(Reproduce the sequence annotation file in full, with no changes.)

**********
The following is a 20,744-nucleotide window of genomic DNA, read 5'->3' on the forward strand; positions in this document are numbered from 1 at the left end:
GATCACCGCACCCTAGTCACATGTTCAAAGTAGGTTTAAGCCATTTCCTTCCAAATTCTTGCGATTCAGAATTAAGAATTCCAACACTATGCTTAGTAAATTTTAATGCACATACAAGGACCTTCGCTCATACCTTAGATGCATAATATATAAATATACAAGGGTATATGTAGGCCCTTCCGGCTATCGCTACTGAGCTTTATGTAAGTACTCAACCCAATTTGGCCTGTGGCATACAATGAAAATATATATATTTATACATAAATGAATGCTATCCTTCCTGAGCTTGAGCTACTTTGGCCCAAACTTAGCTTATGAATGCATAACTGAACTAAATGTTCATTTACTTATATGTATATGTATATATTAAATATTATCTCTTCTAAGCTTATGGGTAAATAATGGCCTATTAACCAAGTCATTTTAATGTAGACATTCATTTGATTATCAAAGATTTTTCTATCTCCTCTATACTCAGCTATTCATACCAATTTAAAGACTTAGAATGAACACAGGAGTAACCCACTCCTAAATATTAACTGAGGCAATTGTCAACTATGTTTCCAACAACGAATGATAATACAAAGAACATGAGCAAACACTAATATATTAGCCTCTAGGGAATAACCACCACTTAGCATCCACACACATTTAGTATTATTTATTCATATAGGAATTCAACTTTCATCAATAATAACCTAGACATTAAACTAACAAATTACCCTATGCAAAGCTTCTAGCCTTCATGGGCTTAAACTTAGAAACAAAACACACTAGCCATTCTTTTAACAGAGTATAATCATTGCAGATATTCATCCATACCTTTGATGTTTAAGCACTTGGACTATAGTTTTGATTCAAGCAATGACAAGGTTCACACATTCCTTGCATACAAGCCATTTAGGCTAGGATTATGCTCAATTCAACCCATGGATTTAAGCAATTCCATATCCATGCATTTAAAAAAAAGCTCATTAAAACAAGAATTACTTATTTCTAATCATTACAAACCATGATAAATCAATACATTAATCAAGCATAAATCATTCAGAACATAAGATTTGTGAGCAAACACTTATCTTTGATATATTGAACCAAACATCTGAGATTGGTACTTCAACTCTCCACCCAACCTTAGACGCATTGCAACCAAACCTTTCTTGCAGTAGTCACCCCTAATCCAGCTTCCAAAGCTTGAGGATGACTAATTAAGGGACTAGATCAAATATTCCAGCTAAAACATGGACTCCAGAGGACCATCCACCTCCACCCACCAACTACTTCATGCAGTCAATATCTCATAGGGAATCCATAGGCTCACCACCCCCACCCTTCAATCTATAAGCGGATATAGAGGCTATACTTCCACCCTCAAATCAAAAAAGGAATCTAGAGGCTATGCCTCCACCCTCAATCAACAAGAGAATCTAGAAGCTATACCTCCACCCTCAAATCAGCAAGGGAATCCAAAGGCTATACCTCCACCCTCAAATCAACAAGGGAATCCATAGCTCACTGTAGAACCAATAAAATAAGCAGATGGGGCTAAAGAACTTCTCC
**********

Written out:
The following is a 20,744-nucleotide window of genomic DNA, read 5'->3' on the forward strand; positions in this document are numbered from 1 at the left end:
GATCACCGCACCCTAGTCACATGTTCAAAGTAGGTTTAAGCCATTTCCTTCCAAATTCTTGCGATTCAGAATTAAGAATTCCAACACTATGCTTAGTAAATTTTAATGCACATACAAGGACCTTCGCTCATACCTTAGATGCATAATATATAAATATACAAGGGTATATGTAGGCCCTTCCGGCTATCGCTACTGAGCTTTATGTAAGTACTCAACCCAATTTGGCCTGTGGCATACAATGAAAATATATATATTTATACATAAATGAATGCTATCCTTCCTGAGCTTGAGCTACTTTGGCCCAAACTTAGCTTATGAATGCATAACTGAACTAAATGTTCATTTACTTATATGTATATGTATATATTAAATATTATCTCTTCTAAGCTTATGGGTAAATAATGGCCTATTAACCAAGTCATTTTAATGTAGACATTCATTTGATTATCAAAGATTTTTCTATCTCCTCTATACTCAGCTATTCATACCAATTTAAAGACTTAGAATGAACACAGGAGTAACCCACTCCTAAATATTAACTGAGGCAATTGTCAACTATGTTTCCAACAACGAATGATAATACAAAGAACATGAGCAAACACTAATATATTAGCCTCTAGGGAATAACCACCACTTAGCATCCACACACATTTAGTATTATTTATTCATATAGGAATTCAACTTTCATCAATAATAACCTAGACATTAAACTAACAAATTACCCTATGCAAAGCTTCTAGCCTTCATGGGCTTAAACTTAGAAACAAAACACACTAGCCATTCTTTTAACAGAGTATAATCATTGCAGATATTCATCCATACCTTTGATGTTTAAGCACTTGGACTATAGTTTTGATTCAAGCAATGACAAGGTTCACACATTCCTTGCATACAAGCCATTTAGGCTAGGATTATGCTCAATTCAACCCATGGATTTAAGCAATTCCATATCCATGCATTTAAAAAAAAGCTCATTAAAACAAGAATTACTTATTTCTAATCATTACAAACCATGATAAATCAATACATTAATCAAGCATAAATCATTCAGAACATAAGATTTGTGAGCAAACACTTATCTTTGATATATTGAACCAAACATCTGAGATTGGTACTTCAACTCTCCACCCAACCTTAGACGCATTGCAACCAAACCTTTCTTGCAGTAGTCACCCCTAATCCAGCTTCCAAAGCTTGAGGATGACTAATTAAGGGACTAGATCAAATATTCCAGCTAAAACATGGACTCCAGAGGACCATCCACCTCCACCCACCAACTACTTCATGCAGTCAATATCTCATAGGGAATCCATAGGCTCACCACCCCCACCCTTCAATCTATAAGCGGATATAGAGGCTATACTTCCACCCTCAAATCAAAAAAGGAATCTAGAGGCTATGCCTCCACCCTCAATCAACAAGAGAATCTAGAAGCTATACCTCCACCCTCAAATCAGCAAGGGAATCCAAAGGCTATACCTCCACCCTCAAATCAACAAGGGAATCCATAGCTCACTGTAGAACCAATAAAATAAGCAGATGGGGCTAAAGAACTTCTCC